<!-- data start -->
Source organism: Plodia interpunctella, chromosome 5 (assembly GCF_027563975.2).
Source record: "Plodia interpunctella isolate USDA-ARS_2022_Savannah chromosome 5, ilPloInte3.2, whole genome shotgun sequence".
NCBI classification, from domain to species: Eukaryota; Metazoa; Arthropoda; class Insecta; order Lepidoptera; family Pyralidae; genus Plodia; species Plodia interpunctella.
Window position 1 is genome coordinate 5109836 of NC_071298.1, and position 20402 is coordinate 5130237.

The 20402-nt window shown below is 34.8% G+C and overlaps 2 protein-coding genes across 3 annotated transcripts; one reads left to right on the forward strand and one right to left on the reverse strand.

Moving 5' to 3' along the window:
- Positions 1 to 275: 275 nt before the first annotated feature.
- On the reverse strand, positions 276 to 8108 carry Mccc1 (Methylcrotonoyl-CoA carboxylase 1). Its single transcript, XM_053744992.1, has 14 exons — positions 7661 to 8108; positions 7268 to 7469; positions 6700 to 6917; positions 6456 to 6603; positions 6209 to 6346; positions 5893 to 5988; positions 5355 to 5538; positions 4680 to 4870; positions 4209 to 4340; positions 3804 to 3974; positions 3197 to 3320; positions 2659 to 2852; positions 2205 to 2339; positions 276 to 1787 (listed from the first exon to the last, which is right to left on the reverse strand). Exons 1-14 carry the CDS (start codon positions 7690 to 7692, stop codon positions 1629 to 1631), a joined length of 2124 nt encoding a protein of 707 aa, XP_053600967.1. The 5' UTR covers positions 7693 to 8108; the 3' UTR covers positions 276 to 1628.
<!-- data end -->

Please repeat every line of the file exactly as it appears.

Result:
Source organism: Plodia interpunctella, chromosome 5 (assembly GCF_027563975.2).
Source record: "Plodia interpunctella isolate USDA-ARS_2022_Savannah chromosome 5, ilPloInte3.2, whole genome shotgun sequence".
NCBI classification, from domain to species: Eukaryota; Metazoa; Arthropoda; class Insecta; order Lepidoptera; family Pyralidae; genus Plodia; species Plodia interpunctella.
Window position 1 is genome coordinate 5109836 of NC_071298.1, and position 20402 is coordinate 5130237.

The 20402-nt window shown below is 34.8% G+C and overlaps 2 protein-coding genes across 3 annotated transcripts; one reads left to right on the forward strand and one right to left on the reverse strand.

Moving 5' to 3' along the window:
- Positions 1 to 275: 275 nt before the first annotated feature.
- On the reverse strand, positions 276 to 8108 carry Mccc1 (Methylcrotonoyl-CoA carboxylase 1). Its single transcript, XM_053744992.1, has 14 exons — positions 7661 to 8108; positions 7268 to 7469; positions 6700 to 6917; positions 6456 to 6603; positions 6209 to 6346; positions 5893 to 5988; positions 5355 to 5538; positions 4680 to 4870; positions 4209 to 4340; positions 3804 to 3974; positions 3197 to 3320; positions 2659 to 2852; positions 2205 to 2339; positions 276 to 1787 (listed from the first exon to the last, which is right to left on the reverse strand). Exons 1-14 carry the CDS (start codon positions 7690 to 7692, stop codon positions 1629 to 1631), a joined length of 2124 nt encoding a protein of 707 aa, XP_053600967.1. The 5' UTR covers positions 7693 to 8108; the 3' UTR covers positions 276 to 1628.